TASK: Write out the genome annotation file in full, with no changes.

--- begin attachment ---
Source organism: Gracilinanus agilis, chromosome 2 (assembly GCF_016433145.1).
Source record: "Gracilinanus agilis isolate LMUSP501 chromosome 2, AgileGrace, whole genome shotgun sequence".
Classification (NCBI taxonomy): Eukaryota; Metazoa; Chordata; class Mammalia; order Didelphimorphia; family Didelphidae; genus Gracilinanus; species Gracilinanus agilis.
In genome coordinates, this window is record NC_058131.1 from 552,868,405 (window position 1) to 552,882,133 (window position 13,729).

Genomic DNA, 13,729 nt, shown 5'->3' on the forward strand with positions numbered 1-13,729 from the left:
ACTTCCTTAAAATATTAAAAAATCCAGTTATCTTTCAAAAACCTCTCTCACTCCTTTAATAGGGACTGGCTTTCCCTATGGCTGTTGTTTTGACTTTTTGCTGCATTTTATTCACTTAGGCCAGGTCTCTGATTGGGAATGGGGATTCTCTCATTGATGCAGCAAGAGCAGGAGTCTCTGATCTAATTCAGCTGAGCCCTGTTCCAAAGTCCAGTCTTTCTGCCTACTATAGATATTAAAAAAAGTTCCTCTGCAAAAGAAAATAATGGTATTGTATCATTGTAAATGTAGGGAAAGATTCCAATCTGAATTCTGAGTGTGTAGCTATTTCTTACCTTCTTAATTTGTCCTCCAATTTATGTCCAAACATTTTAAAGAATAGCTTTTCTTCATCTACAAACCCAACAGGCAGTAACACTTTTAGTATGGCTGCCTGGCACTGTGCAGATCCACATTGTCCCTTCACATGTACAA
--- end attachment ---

Source organism: Gracilinanus agilis, chromosome 2 (assembly GCF_016433145.1).
Source record: "Gracilinanus agilis isolate LMUSP501 chromosome 2, AgileGrace, whole genome shotgun sequence".
Classification (NCBI taxonomy): Eukaryota; Metazoa; Chordata; class Mammalia; order Didelphimorphia; family Didelphidae; genus Gracilinanus; species Gracilinanus agilis.
In genome coordinates, this window is record NC_058131.1 from 552,868,405 (window position 1) to 552,882,133 (window position 13,729).

Genomic DNA, 13,729 nt, shown 5'->3' on the forward strand with positions numbered 1-13,729 from the left:
ACTTCCTTAAAATATTAAAAAATCCAGTTATCTTTCAAAAACCTCTCTCACTCCTTTAATAGGGACTGGCTTTCCCTATGGCTGTTGTTTTGACTTTTTGCTGCATTTTATTCACTTAGGCCAGGTCTCTGATTGGGAATGGGGATTCTCTCATTGATGCAGCAAGAGCAGGAGTCTCTGATCTAATTCAGCTGAGCCCTGTTCCAAAGTCCAGTCTTTCTGCCTACTATAGATATTAAAAAAAGTTCCTCTGCAAAAGAAAATAATGGTATTGTATCATTGTAAATGTAGGGAAAGATTCCAATCTGAATTCTGAGTGTGTAGCTATTTCTTACCTTCTTAATTTGTCCTCCAATTTATGTCCAAACATTTTAAAGAATAGCTTTTCTTCATCTACAAACCCAACAGGCAGTAACACTTTTAGTATGGCTGCCTGGCACTGTGCAGATCCACATTGTCCCTTCACATGTACAA